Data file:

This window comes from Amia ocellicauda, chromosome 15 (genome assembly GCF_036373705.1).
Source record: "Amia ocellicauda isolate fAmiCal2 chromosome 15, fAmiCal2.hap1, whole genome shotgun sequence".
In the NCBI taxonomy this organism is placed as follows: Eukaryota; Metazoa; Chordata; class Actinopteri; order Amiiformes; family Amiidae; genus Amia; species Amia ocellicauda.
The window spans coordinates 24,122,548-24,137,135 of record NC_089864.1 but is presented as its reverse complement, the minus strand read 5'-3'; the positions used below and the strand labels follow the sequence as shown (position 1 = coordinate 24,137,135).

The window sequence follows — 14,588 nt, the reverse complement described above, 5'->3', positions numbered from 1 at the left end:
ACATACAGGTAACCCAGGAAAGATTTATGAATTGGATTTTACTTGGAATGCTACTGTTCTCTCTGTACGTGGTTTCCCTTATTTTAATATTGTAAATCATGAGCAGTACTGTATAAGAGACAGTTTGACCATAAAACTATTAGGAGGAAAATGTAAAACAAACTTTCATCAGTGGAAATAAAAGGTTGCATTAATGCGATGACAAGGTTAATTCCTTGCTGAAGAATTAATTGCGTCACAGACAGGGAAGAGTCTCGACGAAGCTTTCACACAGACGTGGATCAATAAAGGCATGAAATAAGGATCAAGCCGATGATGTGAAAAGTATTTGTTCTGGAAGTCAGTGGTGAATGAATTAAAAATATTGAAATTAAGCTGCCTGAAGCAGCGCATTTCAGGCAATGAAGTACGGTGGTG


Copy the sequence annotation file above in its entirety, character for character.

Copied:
This window comes from Amia ocellicauda, chromosome 15 (genome assembly GCF_036373705.1).
Source record: "Amia ocellicauda isolate fAmiCal2 chromosome 15, fAmiCal2.hap1, whole genome shotgun sequence".
In the NCBI taxonomy this organism is placed as follows: Eukaryota; Metazoa; Chordata; class Actinopteri; order Amiiformes; family Amiidae; genus Amia; species Amia ocellicauda.
The window spans coordinates 24,122,548-24,137,135 of record NC_089864.1 but is presented as its reverse complement, the minus strand read 5'-3'; the positions used below and the strand labels follow the sequence as shown (position 1 = coordinate 24,137,135).

The window sequence follows — 14,588 nt, the reverse complement described above, 5'->3', positions numbered from 1 at the left end:
ACATACAGGTAACCCAGGAAAGATTTATGAATTGGATTTTACTTGGAATGCTACTGTTCTCTCTGTACGTGGTTTCCCTTATTTTAATATTGTAAATCATGAGCAGTACTGTATAAGAGACAGTTTGACCATAAAACTATTAGGAGGAAAATGTAAAACAAACTTTCATCAGTGGAAATAAAAGGTTGCATTAATGCGATGACAAGGTTAATTCCTTGCTGAAGAATTAATTGCGTCACAGACAGGGAAGAGTCTCGACGAAGCTTTCACACAGACGTGGATCAATAAAGGCATGAAATAAGGATCAAGCCGATGATGTGAAAAGTATTTGTTCTGGAAGTCAGTGGTGAATGAATTAAAAATATTGAAATTAAGCTGCCTGAAGCAGCGCATTTCAGGCAATGAAGTACGGTGGTG